ALUNAH

ALUNAH is a British doom metal band. That should be enough to wet your appetite. I know it is for me. So read this interview and then keep checking them out. Anders Ekdahl ©2017

You got a new album to promote. What can you tell us about this recording?
-We spent a long time writing Solennial, and were conscious that we needed it to sound different than our other three albums. We had guests for the first time, Charlotte Nicholls from Portishead and Crippled Black Phoenix on cello, and Rich Harris from Oily Toys on backing vocals. We recorded it with Chris Fielding at Skyhammer Studio, and had it mastered by Greg Chandler at Priory Studio. All of our other albums were recorded by Greg, and although we love his sound, we wanted a slightly different feel. We also recorded our first cover, “A Forest” by The Cure,

What kind of reaction have you had to your previous album? Did it do what you wanted it to do for the band? What will this new do for the band?
-Everyone has been very complimentary about the album, I think it took some people by surprise, but in a good way. It is too soon to tell what it will do for us, but first and foremost we’re very happy with it.

Today we have all these different sub-genres in metal. How important is that you can be tagged in one of these? Why isn’t metal enough as a tag?
-People want more from their music I think, there are millions of metal bands, and it just makes it more interesting to have all those cross overs. We’re not bothered about tags at all, some people call us a doom band, some call us a stoner band. If it means people check us out based on that, then cool, but we certainly don’t care what we’re tagged with, other than “female fronted”, we hate that tag.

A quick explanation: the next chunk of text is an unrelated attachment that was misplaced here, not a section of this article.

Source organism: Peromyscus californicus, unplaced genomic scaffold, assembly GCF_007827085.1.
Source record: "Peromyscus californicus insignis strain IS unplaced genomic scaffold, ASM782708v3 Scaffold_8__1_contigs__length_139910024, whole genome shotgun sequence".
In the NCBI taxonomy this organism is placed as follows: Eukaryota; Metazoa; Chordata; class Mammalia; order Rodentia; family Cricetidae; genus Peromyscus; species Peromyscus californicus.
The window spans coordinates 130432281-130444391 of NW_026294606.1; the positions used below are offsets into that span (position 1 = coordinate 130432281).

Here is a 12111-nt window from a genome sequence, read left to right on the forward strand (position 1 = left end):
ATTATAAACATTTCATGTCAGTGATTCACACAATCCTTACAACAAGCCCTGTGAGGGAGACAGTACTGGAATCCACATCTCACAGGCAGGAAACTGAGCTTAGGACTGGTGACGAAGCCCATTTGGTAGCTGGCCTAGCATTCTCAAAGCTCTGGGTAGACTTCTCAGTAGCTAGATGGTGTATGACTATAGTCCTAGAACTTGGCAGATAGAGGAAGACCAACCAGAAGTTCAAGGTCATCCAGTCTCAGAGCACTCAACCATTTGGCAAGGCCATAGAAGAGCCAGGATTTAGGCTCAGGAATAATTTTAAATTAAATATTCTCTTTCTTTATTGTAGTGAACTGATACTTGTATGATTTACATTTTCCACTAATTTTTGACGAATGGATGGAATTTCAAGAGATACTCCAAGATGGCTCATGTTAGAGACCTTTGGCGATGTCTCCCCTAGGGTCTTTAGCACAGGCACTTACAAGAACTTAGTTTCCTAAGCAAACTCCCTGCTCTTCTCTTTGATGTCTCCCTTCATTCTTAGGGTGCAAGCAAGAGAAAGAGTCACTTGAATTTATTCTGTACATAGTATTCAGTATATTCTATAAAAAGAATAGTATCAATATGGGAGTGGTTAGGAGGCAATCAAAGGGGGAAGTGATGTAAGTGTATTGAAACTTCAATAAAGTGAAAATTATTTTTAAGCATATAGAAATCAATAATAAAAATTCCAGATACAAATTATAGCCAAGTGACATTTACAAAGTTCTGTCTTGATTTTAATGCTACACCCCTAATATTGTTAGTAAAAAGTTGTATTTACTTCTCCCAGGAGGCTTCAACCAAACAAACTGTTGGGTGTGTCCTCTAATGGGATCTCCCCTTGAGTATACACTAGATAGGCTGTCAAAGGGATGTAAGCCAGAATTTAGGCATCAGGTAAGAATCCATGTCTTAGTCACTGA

We all carry baggage with us that affects us in one way or another but what would you say have been the single greatest influence on your sound?
-I would say the music we all listen to influences us far more than we’re aware of, and for me personally, the natural world and old religions are a huge influence on my lyrics.

Today I get a feeling that the promotion of a band lands a lot on the bands themselves so how does one promote oneself the best possible way in order to reach as many as possible?
-The best form of promotion is to get yourself out there, and play as many gigs as possible. When we started we would play any and every gig offered to us, and it really helped to build a following. We would play for free, in tiny back rooms and with any genre of band, just to get our music heard.

What is the live scene like for you? Do you feel that playing live helps building a bigger following?